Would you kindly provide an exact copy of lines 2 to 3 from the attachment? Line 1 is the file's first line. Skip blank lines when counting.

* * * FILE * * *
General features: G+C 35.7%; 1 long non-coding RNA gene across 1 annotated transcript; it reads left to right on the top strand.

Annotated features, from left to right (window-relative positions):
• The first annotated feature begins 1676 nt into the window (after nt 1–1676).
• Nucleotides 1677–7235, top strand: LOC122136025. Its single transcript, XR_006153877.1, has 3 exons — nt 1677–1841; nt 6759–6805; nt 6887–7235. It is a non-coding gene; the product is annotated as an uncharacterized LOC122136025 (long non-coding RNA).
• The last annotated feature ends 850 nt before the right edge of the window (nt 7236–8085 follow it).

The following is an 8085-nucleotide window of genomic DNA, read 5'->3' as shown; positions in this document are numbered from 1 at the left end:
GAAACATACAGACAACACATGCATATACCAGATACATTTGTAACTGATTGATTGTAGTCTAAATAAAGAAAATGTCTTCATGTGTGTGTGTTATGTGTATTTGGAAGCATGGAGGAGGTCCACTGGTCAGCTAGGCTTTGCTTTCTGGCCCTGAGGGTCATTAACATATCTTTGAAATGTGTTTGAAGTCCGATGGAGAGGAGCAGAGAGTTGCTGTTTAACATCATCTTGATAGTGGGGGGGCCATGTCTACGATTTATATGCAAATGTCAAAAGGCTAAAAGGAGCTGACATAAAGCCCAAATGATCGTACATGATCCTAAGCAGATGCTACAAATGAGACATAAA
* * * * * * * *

Annotated features, from left to right (window-relative positions):
• The first annotated feature begins 1676 nt into the window (after nt 1–1676).